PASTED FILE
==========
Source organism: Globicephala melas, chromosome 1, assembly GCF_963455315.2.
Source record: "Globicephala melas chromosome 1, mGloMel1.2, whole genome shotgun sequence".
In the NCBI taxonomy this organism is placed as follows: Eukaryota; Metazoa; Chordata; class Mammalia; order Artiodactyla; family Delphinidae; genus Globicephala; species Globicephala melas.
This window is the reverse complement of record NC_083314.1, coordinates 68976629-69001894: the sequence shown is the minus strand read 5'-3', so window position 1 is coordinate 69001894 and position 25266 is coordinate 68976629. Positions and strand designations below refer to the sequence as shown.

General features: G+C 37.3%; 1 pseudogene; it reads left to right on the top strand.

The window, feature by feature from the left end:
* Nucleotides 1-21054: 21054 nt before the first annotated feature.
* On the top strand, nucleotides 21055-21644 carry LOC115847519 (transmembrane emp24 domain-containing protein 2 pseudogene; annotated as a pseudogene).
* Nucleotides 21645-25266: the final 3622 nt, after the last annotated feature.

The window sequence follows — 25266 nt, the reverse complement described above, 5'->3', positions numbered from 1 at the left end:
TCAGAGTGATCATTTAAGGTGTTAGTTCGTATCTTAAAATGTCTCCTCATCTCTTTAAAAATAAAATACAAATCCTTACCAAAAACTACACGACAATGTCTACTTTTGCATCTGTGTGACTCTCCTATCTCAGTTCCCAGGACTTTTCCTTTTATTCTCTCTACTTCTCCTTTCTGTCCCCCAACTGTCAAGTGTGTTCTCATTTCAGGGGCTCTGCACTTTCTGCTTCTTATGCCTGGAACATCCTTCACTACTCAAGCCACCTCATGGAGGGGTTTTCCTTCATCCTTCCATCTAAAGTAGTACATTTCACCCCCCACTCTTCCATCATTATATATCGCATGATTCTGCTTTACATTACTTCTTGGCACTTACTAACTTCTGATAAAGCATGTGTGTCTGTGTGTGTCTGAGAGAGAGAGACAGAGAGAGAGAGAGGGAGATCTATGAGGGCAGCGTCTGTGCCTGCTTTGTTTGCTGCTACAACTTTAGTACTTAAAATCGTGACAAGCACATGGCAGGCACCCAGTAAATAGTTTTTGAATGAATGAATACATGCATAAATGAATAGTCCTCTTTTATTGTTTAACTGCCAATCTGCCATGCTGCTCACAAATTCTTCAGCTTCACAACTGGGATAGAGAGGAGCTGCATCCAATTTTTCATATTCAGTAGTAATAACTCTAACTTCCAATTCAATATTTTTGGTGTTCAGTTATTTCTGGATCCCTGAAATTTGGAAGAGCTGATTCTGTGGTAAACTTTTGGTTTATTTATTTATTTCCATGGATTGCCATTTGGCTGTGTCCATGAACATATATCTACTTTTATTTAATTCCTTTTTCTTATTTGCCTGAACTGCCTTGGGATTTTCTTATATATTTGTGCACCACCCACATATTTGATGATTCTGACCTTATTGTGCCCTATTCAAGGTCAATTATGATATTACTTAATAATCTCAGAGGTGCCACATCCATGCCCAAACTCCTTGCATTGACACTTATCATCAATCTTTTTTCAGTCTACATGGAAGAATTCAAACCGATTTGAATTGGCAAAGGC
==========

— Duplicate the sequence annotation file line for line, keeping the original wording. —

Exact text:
Source organism: Globicephala melas, chromosome 1, assembly GCF_963455315.2.
Source record: "Globicephala melas chromosome 1, mGloMel1.2, whole genome shotgun sequence".
In the NCBI taxonomy this organism is placed as follows: Eukaryota; Metazoa; Chordata; class Mammalia; order Artiodactyla; family Delphinidae; genus Globicephala; species Globicephala melas.
This window is the reverse complement of record NC_083314.1, coordinates 68976629-69001894: the sequence shown is the minus strand read 5'-3', so window position 1 is coordinate 69001894 and position 25266 is coordinate 68976629. Positions and strand designations below refer to the sequence as shown.

General features: G+C 37.3%; 1 pseudogene; it reads left to right on the top strand.

The window, feature by feature from the left end:
* Nucleotides 1-21054: 21054 nt before the first annotated feature.
* On the top strand, nucleotides 21055-21644 carry LOC115847519 (transmembrane emp24 domain-containing protein 2 pseudogene; annotated as a pseudogene).
* Nucleotides 21645-25266: the final 3622 nt, after the last annotated feature.

The window sequence follows — 25266 nt, the reverse complement described above, 5'->3', positions numbered from 1 at the left end:
TCAGAGTGATCATTTAAGGTGTTAGTTCGTATCTTAAAATGTCTCCTCATCTCTTTAAAAATAAAATACAAATCCTTACCAAAAACTACACGACAATGTCTACTTTTGCATCTGTGTGACTCTCCTATCTCAGTTCCCAGGACTTTTCCTTTTATTCTCTCTACTTCTCCTTTCTGTCCCCCAACTGTCAAGTGTGTTCTCATTTCAGGGGCTCTGCACTTTCTGCTTCTTATGCCTGGAACATCCTTCACTACTCAAGCCACCTCATGGAGGGGTTTTCCTTCATCCTTCCATCTAAAGTAGTACATTTCACCCCCCACTCTTCCATCATTATATATCGCATGATTCTGCTTTACATTACTTCTTGGCACTTACTAACTTCTGATAAAGCATGTGTGTCTGTGTGTGTCTGAGAGAGAGAGACAGAGAGAGAGAGAGGGAGATCTATGAGGGCAGCGTCTGTGCCTGCTTTGTTTGCTGCTACAACTTTAGTACTTAAAATCGTGACAAGCACATGGCAGGCACCCAGTAAATAGTTTTTGAATGAATGAATACATGCATAAATGAATAGTCCTCTTTTATTGTTTAACTGCCAATCTGCCATGCTGCTCACAAATTCTTCAGCTTCACAACTGGGATAGAGAGGAGCTGCATCCAATTTTTCATATTCAGTAGTAATAACTCTAACTTCCAATTCAATATTTTTGGTGTTCAGTTATTTCTGGATCCCTGAAATTTGGAAGAGCTGATTCTGTGGTAAACTTTTGGTTTATTTATTTATTTCCATGGATTGCCATTTGGCTGTGTCCATGAACATATATCTACTTTTATTTAATTCCTTTTTCTTATTTGCCTGAACTGCCTTGGGATTTTCTTATATATTTGTGCACCACCCACATATTTGATGATTCTGACCTTATTGTGCCCTATTCAAGGTCAATTATGATATTACTTAATAATCTCAGAGGTGCCACATCCATGCCCAAACTCCTTGCATTGACACTTATCATCAATCTTTTTTCAGTCTACATGGAAGAATTCAAACCGATTTGAATTGGCAAAGGC